Death of a President and his Assassin—Errors in their Diagnosis and Autopsies

@article{Paulson2006DeathOA,
  title={Death of a President and his Assassin—Errors in their Diagnosis and Autopsies},
  author={G. Paulson},
  journal={Journal of the History of the Neurosciences},
  year={2006},
  volume={15},
  pages={77 - 91}
}
  • G. Paulson
  • Published 2006
  • Medicine
  • Journal of the History of the Neurosciences
  • On July 2, 1881, Charles Julius Guiteau shot President James Abram Garfield in the right flank. The President died because of infection produced by the unsterile fingers and probes repeatedly inserted into the wound. The major complaint of the wounded President was intractable pain in his legs and feet. This symptom failed to alert the doctors to the possibility of vertebral and spinal cord injury. Garfield died with sepsis after 80 days of intense national concern, and for the patient there… CONTINUE READING
    10 Citations

    References

    SHOWING 1-10 OF 27 REFERENCES
    Spitzka and Spitzka on the brains of the assassins of presidents.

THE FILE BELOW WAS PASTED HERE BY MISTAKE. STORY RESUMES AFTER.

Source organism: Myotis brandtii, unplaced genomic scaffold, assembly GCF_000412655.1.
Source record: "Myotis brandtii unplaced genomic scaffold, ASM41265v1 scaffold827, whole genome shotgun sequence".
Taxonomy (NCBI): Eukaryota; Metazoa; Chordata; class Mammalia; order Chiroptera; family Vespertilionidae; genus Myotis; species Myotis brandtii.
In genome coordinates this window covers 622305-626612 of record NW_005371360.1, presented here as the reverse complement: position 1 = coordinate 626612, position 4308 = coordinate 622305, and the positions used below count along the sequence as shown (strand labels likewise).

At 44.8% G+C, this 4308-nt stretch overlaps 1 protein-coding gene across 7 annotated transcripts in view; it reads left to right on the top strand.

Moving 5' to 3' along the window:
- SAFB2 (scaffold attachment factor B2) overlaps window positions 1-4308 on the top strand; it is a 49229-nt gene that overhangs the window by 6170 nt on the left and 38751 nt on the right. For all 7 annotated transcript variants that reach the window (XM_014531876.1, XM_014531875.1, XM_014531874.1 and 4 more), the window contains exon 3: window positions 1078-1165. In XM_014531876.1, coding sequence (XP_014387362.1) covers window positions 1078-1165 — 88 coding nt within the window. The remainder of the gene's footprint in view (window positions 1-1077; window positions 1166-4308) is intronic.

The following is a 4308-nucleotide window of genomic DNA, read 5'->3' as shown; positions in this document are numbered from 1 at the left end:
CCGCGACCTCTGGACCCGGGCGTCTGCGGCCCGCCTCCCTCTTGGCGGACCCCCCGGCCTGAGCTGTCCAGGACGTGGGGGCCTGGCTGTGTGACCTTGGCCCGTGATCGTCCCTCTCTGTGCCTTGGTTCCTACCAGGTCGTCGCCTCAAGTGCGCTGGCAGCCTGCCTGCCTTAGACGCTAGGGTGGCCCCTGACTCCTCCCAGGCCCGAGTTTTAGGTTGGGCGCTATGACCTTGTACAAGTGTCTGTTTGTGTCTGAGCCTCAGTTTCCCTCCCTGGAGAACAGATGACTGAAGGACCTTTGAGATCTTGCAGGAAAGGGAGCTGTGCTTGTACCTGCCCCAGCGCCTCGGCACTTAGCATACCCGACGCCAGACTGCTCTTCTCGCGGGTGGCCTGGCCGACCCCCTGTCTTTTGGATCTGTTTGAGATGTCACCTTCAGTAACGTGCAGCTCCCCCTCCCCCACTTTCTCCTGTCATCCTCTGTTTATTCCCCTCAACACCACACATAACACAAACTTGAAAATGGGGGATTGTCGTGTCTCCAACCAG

• D. Haines
    • Psychology, Medicine
    • Journal of the history of the neurosciences
    • 1995
    • 4
    A Textbook of Neuropathology
    • A. Weil
    • Medicine
    • The Indian Medical Gazette
    • 1934
    • 90
    Psychiatry's Holy Grail: The Search for the Mechanisms of Mental Diseases
    • G. Grob
    • Psychology, Medicine
    • Bulletin of the history of medicine
    • 1998
    • 33
    James A. Garfield
    • 5
    Dark Horse: The Surprise Election and Political Murder of President James A. Garfield
    • 3
    Secret Service
    • 6
    • PDF
    The Garfield Orbit
    • 6
    The case of the President, the cooling apparatus. BMSJ
    • On President Garfield’s case
    • 1978